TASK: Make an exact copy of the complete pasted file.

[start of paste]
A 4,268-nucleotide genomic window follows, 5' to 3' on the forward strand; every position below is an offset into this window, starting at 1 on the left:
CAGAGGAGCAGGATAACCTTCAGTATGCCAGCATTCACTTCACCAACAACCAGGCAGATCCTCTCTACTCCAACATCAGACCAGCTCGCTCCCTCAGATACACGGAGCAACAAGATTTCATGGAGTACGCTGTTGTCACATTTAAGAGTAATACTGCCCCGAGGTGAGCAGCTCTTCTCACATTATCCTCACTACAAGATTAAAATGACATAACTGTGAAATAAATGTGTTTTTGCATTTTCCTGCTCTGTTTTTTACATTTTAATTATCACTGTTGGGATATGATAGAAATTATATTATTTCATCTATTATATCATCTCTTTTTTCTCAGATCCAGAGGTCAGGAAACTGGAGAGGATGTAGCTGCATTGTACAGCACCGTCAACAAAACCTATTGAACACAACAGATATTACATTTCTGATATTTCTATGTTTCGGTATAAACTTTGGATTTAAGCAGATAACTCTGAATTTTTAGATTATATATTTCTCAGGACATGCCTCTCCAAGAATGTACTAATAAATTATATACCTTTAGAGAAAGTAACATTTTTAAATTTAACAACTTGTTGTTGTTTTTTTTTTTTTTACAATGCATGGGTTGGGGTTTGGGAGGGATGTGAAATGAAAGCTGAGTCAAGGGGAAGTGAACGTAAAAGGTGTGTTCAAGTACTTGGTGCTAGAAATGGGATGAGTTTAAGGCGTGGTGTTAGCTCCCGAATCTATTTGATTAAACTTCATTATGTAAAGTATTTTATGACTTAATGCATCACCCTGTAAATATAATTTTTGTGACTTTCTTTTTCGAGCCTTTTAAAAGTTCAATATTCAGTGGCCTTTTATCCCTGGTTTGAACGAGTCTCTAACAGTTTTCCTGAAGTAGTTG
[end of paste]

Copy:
A 4,268-nucleotide genomic window follows, 5' to 3' on the forward strand; every position below is an offset into this window, starting at 1 on the left:
CAGAGGAGCAGGATAACCTTCAGTATGCCAGCATTCACTTCACCAACAACCAGGCAGATCCTCTCTACTCCAACATCAGACCAGCTCGCTCCCTCAGATACACGGAGCAACAAGATTTCATGGAGTACGCTGTTGTCACATTTAAGAGTAATACTGCCCCGAGGTGAGCAGCTCTTCTCACATTATCCTCACTACAAGATTAAAATGACATAACTGTGAAATAAATGTGTTTTTGCATTTTCCTGCTCTGTTTTTTACATTTTAATTATCACTGTTGGGATATGATAGAAATTATATTATTTCATCTATTATATCATCTCTTTTTTCTCAGATCCAGAGGTCAGGAAACTGGAGAGGATGTAGCTGCATTGTACAGCACCGTCAACAAAACCTATTGAACACAACAGATATTACATTTCTGATATTTCTATGTTTCGGTATAAACTTTGGATTTAAGCAGATAACTCTGAATTTTTAGATTATATATTTCTCAGGACATGCCTCTCCAAGAATGTACTAATAAATTATATACCTTTAGAGAAAGTAACATTTTTAAATTTAACAACTTGTTGTTGTTTTTTTTTTTTTTACAATGCATGGGTTGGGGTTTGGGAGGGATGTGAAATGAAAGCTGAGTCAAGGGGAAGTGAACGTAAAAGGTGTGTTCAAGTACTTGGTGCTAGAAATGGGATGAGTTTAAGGCGTGGTGTTAGCTCCCGAATCTATTTGATTAAACTTCATTATGTAAAGTATTTTATGACTTAATGCATCACCCTGTAAATATAATTTTTGTGACTTTCTTTTTCGAGCCTTTTAAAAGTTCAATATTCAGTGGCCTTTTATCCCTGGTTTGAACGAGTCTCTAACAGTTTTCCTGAAGTAGTTG